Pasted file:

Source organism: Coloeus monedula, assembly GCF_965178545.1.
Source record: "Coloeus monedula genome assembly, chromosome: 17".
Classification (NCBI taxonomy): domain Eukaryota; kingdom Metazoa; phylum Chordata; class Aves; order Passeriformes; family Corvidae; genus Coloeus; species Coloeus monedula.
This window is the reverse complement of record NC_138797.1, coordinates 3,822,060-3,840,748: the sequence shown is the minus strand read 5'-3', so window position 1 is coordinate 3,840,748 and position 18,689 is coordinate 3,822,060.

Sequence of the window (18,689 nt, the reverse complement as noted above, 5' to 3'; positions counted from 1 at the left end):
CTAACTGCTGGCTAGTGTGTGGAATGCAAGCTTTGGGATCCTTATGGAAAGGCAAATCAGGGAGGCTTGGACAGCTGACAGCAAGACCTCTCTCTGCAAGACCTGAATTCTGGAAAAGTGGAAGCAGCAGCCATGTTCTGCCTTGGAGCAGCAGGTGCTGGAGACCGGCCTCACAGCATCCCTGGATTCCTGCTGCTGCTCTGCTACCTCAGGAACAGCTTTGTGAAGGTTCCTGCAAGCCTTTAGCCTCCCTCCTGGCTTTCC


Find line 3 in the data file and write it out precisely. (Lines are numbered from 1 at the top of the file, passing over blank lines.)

Classification (NCBI taxonomy): domain Eukaryota; kingdom Metazoa; phylum Chordata; class Aves; order Passeriformes; family Corvidae; genus Coloeus; species Coloeus monedula.